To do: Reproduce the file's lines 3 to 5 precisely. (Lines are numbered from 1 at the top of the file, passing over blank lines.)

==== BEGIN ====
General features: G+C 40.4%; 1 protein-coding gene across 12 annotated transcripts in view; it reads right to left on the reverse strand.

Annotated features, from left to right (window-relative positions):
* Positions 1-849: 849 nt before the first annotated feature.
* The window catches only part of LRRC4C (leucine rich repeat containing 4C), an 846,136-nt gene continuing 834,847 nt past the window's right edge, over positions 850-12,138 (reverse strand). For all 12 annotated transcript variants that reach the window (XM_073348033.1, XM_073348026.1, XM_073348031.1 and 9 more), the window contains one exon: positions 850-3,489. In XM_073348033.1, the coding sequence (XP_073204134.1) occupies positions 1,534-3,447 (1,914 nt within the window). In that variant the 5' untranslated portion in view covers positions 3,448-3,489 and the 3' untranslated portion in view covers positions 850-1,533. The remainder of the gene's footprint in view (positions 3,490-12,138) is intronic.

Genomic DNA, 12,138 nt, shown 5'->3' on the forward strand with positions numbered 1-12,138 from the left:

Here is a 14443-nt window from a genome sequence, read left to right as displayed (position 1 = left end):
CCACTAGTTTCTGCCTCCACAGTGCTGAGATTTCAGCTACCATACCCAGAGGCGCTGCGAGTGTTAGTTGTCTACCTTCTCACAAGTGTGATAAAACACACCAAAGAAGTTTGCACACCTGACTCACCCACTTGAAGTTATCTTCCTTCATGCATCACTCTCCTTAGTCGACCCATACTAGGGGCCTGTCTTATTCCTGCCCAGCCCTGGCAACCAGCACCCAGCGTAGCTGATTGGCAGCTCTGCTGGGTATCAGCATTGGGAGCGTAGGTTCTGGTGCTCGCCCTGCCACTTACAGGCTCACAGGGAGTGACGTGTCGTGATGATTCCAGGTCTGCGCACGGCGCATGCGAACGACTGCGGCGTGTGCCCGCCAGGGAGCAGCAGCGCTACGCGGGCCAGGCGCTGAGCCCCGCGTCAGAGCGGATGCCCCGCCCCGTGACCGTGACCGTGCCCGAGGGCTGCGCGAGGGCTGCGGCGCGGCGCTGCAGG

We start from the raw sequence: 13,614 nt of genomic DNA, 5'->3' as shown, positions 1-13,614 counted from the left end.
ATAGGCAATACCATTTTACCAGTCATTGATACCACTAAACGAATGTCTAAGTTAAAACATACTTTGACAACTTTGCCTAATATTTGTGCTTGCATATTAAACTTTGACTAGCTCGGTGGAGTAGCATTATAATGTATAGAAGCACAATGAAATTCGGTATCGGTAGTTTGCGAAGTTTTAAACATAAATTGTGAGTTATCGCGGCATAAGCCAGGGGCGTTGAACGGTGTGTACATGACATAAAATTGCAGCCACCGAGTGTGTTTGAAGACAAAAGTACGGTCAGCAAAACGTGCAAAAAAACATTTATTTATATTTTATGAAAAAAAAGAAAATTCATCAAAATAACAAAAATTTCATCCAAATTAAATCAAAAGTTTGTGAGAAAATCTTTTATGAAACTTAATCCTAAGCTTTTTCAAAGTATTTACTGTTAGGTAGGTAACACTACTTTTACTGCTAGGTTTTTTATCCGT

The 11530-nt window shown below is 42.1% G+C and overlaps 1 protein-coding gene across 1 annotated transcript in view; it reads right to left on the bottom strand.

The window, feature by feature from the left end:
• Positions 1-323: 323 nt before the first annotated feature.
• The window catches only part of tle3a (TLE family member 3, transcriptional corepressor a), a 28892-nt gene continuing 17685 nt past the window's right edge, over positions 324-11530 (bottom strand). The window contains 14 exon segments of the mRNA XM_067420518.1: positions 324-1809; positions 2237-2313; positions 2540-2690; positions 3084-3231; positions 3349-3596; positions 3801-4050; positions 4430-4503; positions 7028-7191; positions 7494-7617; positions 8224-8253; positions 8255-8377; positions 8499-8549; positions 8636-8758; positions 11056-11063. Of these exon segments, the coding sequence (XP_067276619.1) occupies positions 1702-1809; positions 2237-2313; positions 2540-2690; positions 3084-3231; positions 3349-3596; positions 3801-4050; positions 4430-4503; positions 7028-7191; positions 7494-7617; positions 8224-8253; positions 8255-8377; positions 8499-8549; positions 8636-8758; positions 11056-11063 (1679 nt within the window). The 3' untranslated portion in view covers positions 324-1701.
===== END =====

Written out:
* Positions 1-849: 849 nt before the first annotated feature.
* The window catches only part of LRRC4C (leucine rich repeat containing 4C), an 846,136-nt gene continuing 834,847 nt past the window's right edge, over positions 850-12,138 (reverse strand). For all 12 annotated transcript variants that reach the window (XM_073348033.1, XM_073348026.1, XM_073348031.1 and 9 more), the window contains one exon: positions 850-3,489. In XM_073348033.1, the coding sequence (XP_073204134.1) occupies positions 1,534-3,447 (1,914 nt within the window). In that variant the 5' untranslated portion in view covers positions 3,448-3,489 and the 3' untranslated portion in view covers positions 850-1,533. The remainder of the gene's footprint in view (positions 3,490-12,138) is intronic.

Genomic DNA, 12,138 nt, shown 5'->3' on the forward strand with positions numbered 1-12,138 from the left: